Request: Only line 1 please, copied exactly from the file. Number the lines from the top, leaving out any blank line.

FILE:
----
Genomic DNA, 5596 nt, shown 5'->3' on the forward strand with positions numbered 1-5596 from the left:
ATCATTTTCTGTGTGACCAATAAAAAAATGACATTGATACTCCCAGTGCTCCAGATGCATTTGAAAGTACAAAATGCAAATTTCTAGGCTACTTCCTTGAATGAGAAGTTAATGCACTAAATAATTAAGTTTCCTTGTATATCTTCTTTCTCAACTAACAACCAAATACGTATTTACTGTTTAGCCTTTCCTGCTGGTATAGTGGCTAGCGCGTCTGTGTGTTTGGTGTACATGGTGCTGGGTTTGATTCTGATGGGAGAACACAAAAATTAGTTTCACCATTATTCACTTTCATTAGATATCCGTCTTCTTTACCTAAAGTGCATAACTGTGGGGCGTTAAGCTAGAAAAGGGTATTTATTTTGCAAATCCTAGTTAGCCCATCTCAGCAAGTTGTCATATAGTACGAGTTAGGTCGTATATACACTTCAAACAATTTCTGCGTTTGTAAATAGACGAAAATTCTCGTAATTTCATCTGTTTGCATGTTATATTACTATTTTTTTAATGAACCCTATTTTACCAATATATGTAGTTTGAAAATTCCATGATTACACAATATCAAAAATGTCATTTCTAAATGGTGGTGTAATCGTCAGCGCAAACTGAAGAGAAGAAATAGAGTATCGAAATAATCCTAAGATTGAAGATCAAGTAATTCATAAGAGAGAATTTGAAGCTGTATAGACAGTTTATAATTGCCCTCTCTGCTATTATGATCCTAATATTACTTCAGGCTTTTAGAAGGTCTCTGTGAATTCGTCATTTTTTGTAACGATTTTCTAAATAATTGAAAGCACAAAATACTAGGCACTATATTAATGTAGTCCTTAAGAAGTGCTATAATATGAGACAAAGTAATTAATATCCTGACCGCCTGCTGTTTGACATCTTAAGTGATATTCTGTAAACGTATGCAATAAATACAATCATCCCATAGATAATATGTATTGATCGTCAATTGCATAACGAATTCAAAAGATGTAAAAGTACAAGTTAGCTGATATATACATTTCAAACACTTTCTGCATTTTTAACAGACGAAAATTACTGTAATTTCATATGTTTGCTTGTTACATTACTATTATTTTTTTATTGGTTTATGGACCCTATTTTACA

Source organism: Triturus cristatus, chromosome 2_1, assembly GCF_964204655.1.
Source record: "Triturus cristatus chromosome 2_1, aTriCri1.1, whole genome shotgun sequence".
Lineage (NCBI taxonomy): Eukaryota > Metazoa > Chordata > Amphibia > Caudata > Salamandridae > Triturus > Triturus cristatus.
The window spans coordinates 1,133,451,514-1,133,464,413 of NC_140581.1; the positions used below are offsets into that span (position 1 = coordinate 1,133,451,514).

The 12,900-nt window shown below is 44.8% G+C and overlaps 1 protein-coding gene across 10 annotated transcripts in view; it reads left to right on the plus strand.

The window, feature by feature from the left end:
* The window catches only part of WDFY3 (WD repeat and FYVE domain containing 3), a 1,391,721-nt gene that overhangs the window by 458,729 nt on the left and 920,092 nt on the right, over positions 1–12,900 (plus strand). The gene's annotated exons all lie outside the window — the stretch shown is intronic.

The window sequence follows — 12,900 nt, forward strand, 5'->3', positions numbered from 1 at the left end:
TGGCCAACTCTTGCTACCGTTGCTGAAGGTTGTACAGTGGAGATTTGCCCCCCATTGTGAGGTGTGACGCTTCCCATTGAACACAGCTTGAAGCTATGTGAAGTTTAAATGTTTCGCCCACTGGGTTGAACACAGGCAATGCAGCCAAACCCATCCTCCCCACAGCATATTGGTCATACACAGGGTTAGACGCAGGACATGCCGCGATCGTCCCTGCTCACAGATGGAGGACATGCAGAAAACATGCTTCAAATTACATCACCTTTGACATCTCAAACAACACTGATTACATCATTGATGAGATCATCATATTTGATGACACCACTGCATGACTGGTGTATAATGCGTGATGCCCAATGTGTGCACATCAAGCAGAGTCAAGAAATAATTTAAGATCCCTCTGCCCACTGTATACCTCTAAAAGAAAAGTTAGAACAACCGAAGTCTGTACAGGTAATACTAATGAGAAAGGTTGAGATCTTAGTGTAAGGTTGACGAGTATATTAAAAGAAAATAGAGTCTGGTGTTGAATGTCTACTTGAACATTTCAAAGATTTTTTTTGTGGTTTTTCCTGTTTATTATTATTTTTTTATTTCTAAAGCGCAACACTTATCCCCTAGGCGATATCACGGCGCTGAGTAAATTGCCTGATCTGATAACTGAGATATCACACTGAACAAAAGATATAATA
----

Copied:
Genomic DNA, 5596 nt, shown 5'->3' on the forward strand with positions numbered 1-5596 from the left: